Ten days after an air-sea disaster an island fisherman struggles to recover from the aftermath of his participation in the rescue-turned-recovery operation of a downed jetliner. Aaron’s mental fragility is compounded by his wife’s (Amanda) recent decision to take their special needs son to live off island so that Lucas, 12, will get better schooling. Aaron, determined to regain his mental equilibrium, boards his small boat and heads out to where he feels most at peace, on the ocean. When he returns to shore hours later with a young mute woman the question foremost in everyone’s mind is, who is she, but more concerning to Aaron’s mother, Pearl, could Aaron really believe he has found a lone survivor? Downed Hearts is a play that delves into the possibility that healing sometimes comes to us in mysterious ways, which is beautifully encapsulated in Mary Oliver’s poetic line; “what small or even maybe meaningful deeds I might have accomplished somewhere among strangers.”
In 1998, just after 10:30 pm a Swiss Air flight crashed into the sea 5 nautical miles off the coast of Nova Scotia. Many of the fishermen along the coast boarded their small fishing boats and headed out to rescue survivors but what their night lights shone on was a sea of carnage. Downed Hearts is not about the facts of this event, but rather was inspired by that night and the dark days that followed as these men tried to cope with what they had seen. This play is ultimately about finding healing in unexpected ways.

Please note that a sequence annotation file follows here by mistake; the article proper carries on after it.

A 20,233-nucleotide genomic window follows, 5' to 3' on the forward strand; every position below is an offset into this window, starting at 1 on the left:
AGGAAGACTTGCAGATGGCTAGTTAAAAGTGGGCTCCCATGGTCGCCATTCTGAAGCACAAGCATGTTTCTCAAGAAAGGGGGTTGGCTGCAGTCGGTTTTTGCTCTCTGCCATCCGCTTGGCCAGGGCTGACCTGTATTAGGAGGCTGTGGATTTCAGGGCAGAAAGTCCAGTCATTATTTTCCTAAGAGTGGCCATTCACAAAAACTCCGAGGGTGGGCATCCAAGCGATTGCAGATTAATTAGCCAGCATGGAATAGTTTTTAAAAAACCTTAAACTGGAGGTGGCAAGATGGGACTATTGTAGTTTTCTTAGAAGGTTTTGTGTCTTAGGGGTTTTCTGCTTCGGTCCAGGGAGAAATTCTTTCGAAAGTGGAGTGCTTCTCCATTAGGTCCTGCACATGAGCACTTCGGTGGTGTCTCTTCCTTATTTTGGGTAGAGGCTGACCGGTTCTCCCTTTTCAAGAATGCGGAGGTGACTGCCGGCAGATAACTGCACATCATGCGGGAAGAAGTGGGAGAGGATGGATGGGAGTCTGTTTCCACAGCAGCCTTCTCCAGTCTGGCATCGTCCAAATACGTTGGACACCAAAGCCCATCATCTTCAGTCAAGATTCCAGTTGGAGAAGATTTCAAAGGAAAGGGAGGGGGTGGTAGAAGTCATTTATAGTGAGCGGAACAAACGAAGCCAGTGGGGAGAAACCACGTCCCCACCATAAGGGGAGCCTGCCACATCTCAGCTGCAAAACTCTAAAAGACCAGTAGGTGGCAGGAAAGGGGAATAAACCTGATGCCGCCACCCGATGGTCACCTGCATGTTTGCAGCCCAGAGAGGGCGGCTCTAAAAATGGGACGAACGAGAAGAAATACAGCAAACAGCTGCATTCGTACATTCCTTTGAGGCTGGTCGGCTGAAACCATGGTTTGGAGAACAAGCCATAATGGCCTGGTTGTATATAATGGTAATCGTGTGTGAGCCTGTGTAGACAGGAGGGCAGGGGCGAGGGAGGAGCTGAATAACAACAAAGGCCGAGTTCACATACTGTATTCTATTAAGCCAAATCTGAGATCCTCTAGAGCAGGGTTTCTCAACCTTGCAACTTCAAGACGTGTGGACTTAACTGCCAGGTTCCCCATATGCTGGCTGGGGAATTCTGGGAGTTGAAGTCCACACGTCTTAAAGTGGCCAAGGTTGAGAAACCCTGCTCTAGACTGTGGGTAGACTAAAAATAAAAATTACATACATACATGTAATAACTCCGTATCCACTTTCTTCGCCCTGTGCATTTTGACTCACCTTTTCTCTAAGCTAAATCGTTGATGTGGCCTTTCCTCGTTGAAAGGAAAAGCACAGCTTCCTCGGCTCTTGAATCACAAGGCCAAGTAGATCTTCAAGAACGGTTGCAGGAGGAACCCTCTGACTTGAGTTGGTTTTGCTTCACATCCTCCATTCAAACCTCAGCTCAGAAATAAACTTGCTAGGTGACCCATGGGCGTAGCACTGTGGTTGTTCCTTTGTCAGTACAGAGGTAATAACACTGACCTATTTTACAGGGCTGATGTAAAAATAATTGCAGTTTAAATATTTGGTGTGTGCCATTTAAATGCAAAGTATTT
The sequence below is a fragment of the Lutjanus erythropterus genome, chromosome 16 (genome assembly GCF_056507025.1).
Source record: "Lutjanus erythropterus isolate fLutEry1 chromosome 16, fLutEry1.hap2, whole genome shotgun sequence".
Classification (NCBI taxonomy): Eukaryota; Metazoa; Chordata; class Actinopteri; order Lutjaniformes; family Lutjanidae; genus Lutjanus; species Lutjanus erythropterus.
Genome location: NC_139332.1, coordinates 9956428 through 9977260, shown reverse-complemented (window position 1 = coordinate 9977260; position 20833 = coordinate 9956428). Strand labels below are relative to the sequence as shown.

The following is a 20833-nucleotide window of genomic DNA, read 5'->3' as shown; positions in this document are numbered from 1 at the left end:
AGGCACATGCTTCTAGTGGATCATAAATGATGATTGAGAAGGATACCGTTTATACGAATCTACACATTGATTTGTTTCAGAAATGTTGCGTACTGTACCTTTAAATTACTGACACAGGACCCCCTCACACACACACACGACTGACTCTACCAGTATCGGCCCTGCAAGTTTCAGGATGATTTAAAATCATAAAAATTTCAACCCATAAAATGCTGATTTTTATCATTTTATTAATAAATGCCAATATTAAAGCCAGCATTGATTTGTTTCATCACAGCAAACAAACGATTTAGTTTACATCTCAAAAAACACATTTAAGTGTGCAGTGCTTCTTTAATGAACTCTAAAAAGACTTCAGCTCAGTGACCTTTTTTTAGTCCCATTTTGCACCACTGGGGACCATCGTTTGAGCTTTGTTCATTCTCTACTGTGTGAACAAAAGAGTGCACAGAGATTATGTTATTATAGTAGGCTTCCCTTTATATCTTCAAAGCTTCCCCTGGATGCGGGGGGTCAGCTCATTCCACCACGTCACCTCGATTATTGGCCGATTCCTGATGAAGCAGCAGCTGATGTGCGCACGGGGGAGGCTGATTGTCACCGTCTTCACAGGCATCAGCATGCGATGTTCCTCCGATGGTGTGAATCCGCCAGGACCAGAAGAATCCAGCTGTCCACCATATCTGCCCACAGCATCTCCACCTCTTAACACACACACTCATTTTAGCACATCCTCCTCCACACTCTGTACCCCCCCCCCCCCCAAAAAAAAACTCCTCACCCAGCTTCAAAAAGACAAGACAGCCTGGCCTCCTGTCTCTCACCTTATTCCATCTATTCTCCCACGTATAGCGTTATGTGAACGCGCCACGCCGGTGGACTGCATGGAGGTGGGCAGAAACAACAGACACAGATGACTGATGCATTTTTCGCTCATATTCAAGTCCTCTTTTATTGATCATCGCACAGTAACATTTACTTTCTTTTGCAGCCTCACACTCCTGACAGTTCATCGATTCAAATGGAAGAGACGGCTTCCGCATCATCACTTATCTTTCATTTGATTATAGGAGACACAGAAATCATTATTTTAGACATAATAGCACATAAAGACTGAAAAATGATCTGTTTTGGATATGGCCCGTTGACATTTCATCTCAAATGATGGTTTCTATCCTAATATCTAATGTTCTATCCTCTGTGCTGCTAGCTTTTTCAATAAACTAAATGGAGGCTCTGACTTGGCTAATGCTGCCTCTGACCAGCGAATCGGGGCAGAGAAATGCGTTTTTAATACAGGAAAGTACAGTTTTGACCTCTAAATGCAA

Aaron 30-33, a fisherman, everything is slipping out of his hands.
Amanda 30, Aaron’s wife, South Asian
Lucas/Lucy 13, Aaron and Amanda’s son, moves with efficiency and purpose of a person on the Autism spectrum, Caucasian/South Asian
Pearl mid-fifties, Aaron’s mother, Lucas’s Gram.
Percy (female) late fifties, an artist from Ontario, has lived on the island a year.
Belle early twenties, black hair like the Disney character. Who is she? No one knows perhaps not even Belle.
Ship's Company Theatre, Eastern Front Theatre with Matchstick theatre
Play can be accessed by emailing the playwright at firstname.lastname@example.org or their agent Catherine Knights at email@example.com